The Mars Reconnaissance Orbiter was launched into space on August 12, 2005, from Cape Canaveral in Florida. Since then, it has sent nearly 400 terabits of data and continues its mission to Mars. Its primary task is to study the temperature of the atmosphere on Mars and collect information about its minerals.
Beautiful Mars! Our Mars Reconnaissance Orbiter launched 15 years ago today to study the Red Planet’s atmosphere, weather, subsurface water, and more. But the mission might best be known for the images sent by its @HiRISE camera: https://t.co/Z7pOAes4tA pic.twitter.com/i1UdmO9FY2— NASA (@NASA) August 12, 2020
All photos were taken by the orbiter’s HiRISE (High Resolution Imaging Science Experiment) camera, the rakish goal of which is 1 microradian.
It’s been a long, strange trip, but by design. It’s only possible with an incredible team: from uplink to downlink, our software developers, our business manager, student employees and our friends @BallAerospace. Thank you all! #ImNotCryingYoureCrying pic.twitter.com/V58bUx0Gnh— HiRISE: Beautiful Mars (NASA) (@HiRISE) August 12, 2020
Read Also: TikTok Ban: Why Is Trump Banning It, What Are the Consequences, and How to Bypass TikTok BanThroughout the years, the orbiter has captured multiple spacecrafts like Spirit and the Curiosity rover. According to NASA, when the Perseverance rover reaches its destination in February, the HiRISE will capture it as well. This summer, three missions set off for their journey to the Red Planet. The United Arab Emirates sent its first Hope mission to Mars in late July, aiming to bring in to Mars by February 2021. Following the UAE, China launched an interplanetary mission, Tianwen-1, to Mars a week later. And on July 30, NASA launched its Mars 2020 mission with the Perseverance rover to Mars, hoping to get it there by February as well. Three missions were planned for this summer because the Earth and Mars are now in alignment on the same side of the sun, which happens every 26 months.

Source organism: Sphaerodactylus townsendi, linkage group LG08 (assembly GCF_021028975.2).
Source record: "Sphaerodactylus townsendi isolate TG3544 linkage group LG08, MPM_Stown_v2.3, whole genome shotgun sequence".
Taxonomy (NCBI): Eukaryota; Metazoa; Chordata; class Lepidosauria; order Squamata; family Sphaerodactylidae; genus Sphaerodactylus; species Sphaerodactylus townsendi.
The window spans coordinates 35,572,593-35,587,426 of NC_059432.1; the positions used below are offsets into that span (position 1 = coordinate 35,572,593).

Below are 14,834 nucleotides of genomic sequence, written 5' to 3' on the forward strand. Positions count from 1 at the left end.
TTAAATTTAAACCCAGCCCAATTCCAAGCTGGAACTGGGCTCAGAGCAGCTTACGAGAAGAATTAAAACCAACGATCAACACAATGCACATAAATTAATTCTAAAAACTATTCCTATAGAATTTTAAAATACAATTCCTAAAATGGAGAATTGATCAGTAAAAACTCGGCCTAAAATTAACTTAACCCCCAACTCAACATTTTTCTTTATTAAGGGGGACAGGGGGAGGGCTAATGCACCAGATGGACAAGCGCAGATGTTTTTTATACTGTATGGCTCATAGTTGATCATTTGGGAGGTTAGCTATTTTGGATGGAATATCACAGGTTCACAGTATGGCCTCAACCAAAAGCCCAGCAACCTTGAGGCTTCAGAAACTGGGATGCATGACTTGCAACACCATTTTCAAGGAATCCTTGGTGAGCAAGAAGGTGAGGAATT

HiRISE 10K: Strong Clay Mineral Detection in a Complex Crater— HiRISE: Beautiful Mars (NASA) (@HiRISE) August 13, 2020
The irregular deposits along the floor here might be within either a complex impact crater or a collapse feature. https://t.co/rbwZabbKpY
Hi3D 13 Aug 20: Channel within a Channel— HiRISE: Beautiful Mars (NASA) (@HiRISE) August 13, 2020
As we confirm that this is indeed a channel within a larger one, it’s possible that water might have been present here for a longer period than previously believed.https://t.co/pMOV6RHjE9
NASA/JPL/UArizona#Mars #science pic.twitter.com/Ormk8aHA6H
HiRISE Epigrammata— HiRISE: Beautiful Mars (NASA) (@HiRISE) August 13, 2020
“The intoxication with power is worse than drunkeness with liquor and such, for who is drunk with power does not come to his senses before he falls.”
—The Mahabharata pic.twitter.com/bSM48zSbMi
HiPOD 8 Aug 20: Aram Chaos— HiRISE: Beautiful Mars (NASA) (@HiRISE) August 8, 2020
This would be an interesting area to explore and to send a rover, because we think that water might have existed in the underground as ice.
NASA/JPL/UArizonahttps://t.co/L5Pozh15aG#Mars #science #NASA pic.twitter.com/nZVFuRvgQ7
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HiRISE 8K: Channels in Ejecta— HiRISE: Beautiful Mars (NASA) (@HiRISE) August 6, 2020
The objective of this observation is to examine a channel network that begins in a crater’s ejecta in the northern mid-latitudes of Mars. https://t.co/ZUhEwo8SNh
NASA/JPL/UArizona#Mars #science pic.twitter.com/1QU7iSq6B2
HiPOD 3 Aug 20: A World of Dunes— HiRISE: Beautiful Mars (NASA) (@HiRISE) August 3, 2020
Dunes are suited to comprehensive planetary studies because they are abundant over a wide range of elevations and terrain types.
NASA/JPL/UArizonahttps://t.co/V2OOGZDTEk#Mars #science pic.twitter.com/xz9Sf1PBbv
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HiPOD 3 Jul 20: Hydrated Minerals North of Hellas Basin— HiRISE: Beautiful Mars (NASA) (@HiRISE) July 3, 2020
This HiRISE image has considerable diversity in color suggesting a range of surface compositions.
NASA/JPL/UArizonahttps://t.co/ELWz54pmRN#Mars #science #NASA pic.twitter.com/8qHKslFaY5